We were told in childhood that the way to conquer a difficulty is to fight it and demolish it. That theory is, of course, the one that should be taught to young people. Many of the difficulties we encounter in youth are not permanent; and the combination of a heroic courage, a resolute will, and a tireless persistence will often – probably usually – break them down. Bu tin later years the essential elements in the situation change. We find in our little world prison-walls which no amount of battering will demolish. Within those walls we must spend our day – spend them happily, or resentfully. Under these new circumstances we must deliberately reverse our youthful technique. We must gain victory, not by assaulting the walls, but by accepting them. Only when this surrender is made can we assure ourselves of inward quietness, and locate the net step on the road to ultimate victory.
We should make ourselves stop trying to explain our own difficulties. Our first impulse is to try to account for them, figure out why what has happened did happen. Sometimes such an effort is beneficial: more often it is distinctly harmful. It leads to introspection, self-pity, and vain regret; and almost invariably it creates within us a dangerous mood of confusion and despair. Many of life’s hard situations cannot be explained. They can only be endured, mastered, ad gradually forgotten. Once we learn this truth, once we resolve to use all our energies managing life rather than trying to explain life, we take the first and most obvious step toward significant accomplishment.
You salivated over magazines and fanzines, which there were not enough of.
You rely on websites, of which there are far too many, almost none of them of high quality.
Record reviews mattered.
Record reviews are irrelevant.
You were thrilled to be inside the building.
You can’t stop bitching about security, the seats, and the lines at the poor, overpriced concessions.
You came home from the gig and told everybody about it the next day at school.
You’re at the gig and you tell everybody about it from your phone.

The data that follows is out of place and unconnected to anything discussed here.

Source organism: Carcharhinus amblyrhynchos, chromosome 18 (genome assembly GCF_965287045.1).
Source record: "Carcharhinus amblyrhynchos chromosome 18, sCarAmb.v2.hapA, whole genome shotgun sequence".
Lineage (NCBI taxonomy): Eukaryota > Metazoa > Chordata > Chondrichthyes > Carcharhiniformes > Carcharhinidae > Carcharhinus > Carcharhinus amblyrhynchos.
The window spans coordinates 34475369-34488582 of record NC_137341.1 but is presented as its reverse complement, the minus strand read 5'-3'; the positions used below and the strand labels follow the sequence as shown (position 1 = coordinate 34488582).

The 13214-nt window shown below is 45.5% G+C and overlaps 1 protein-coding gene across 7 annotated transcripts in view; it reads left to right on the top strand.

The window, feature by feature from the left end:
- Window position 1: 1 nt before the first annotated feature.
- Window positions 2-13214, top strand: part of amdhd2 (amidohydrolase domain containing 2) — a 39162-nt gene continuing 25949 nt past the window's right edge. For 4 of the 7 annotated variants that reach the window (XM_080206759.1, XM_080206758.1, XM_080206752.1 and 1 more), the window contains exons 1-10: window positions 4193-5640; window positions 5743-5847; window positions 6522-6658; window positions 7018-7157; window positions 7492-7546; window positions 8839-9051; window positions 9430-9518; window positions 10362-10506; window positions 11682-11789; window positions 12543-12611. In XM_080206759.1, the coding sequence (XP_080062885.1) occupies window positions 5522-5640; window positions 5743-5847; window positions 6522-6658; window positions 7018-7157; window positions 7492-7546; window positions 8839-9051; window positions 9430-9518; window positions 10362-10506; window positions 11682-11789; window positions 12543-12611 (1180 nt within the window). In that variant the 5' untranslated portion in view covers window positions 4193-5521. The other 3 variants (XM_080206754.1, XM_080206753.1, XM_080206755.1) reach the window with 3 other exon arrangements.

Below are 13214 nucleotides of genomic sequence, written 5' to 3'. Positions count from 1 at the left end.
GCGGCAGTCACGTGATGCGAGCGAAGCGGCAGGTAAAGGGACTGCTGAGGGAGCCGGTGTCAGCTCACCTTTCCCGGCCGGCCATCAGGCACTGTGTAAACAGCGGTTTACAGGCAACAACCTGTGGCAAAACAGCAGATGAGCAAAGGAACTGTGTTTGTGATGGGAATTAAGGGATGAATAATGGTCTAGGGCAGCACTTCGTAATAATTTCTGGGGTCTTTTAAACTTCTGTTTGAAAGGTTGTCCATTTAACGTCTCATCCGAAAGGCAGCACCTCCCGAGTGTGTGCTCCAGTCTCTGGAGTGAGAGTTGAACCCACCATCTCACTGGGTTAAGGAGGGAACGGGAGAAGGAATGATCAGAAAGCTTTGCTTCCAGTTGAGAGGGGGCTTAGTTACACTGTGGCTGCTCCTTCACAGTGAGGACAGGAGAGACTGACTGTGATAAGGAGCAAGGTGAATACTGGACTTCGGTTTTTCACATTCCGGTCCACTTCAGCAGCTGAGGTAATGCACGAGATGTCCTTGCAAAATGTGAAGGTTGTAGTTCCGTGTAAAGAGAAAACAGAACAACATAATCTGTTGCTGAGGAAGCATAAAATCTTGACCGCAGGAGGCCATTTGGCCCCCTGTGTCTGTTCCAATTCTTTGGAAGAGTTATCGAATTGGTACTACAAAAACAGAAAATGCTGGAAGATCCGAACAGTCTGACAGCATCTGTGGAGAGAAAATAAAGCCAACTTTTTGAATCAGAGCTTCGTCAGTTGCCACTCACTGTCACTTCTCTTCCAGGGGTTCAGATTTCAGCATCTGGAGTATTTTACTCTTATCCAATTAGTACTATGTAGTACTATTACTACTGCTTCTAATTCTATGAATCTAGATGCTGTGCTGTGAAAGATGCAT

You didn’t think your opinion was universal and deserved to spread.
You’re pissed if you don’t have millions of followers.
It was clear who had talent.
Everybody thinks they have talent.
Stars were in bed with their fans.
Stars are angry with their fans, pissed that they’re stealing their music and won’t buy their crappy albums.
Music was expensive and everybody had little of it.
Music is cheap and everybody has more than they want.
People wanted your free music.
People don’t want your free music, hell, they’ve got the music of superstars free on their computer!
Facebook was cool.
Facebook isn’t cool. If bands can fade, why can’t websites?
You spent hours downloading music from P2P services.
You just watch what you want on YouTube. Just like the deficit, piracy in music is a red herring. It’s just too much effort. The reason you can’t sell your music in prodigious amounts is it’s just not good enough, not enough people care. When we had limited options and unlimited time we were interested in your substandard work, now with unlimited options and little time we are only interested in the very best.
Videos were expensive and mattered.
Videos are cheap and matter.
You had to wait hours for your favorite video to come up on MTV.
You dial up your favorites on YouTube and listen to them whenever you want, as many times as you want…but you must still endure the commercials.
You didn’t have time for TV because you were listening to music.
You don’t have time for music because you’re watching TV.
Movie stars wouldn’t appear in TV series.
Movie stars are eager to appear in TV series.
Documentaries were rare, you went to the theatre to see them.
Everybody’s got a documentary and you can watch them all online but you don’t want to, because you haven’t got enough time.
MTV was our national jukebox.
There is no national jukebox. There is no universality. Want everyone to know your name? Then KILL someone. Making music doesn’t lead to ubiquity.
Being on the cover of “Rolling Stone” meant you made it.
Being on the cover of “Rolling Stone” means you’ve already made it and the magazine is kissing your butt, your PR person negotiated interview parameters, all so they could sell more copies on the newsstand.
TV shows were on network and they were either hits immediately or canceled.
The best TV shows are on cable, and most take years to gain traction, as a result, there’s little backlash. People don’t complain about “Walking Dead,” “Breaking Bad” or “Sons Of Anarchy,” because they’ve earned their keep. Try to jam Lena Dunham down our throats and there’s backlash. And backlash draws attention now, but burns your career our faster. Wanna last? Start slow.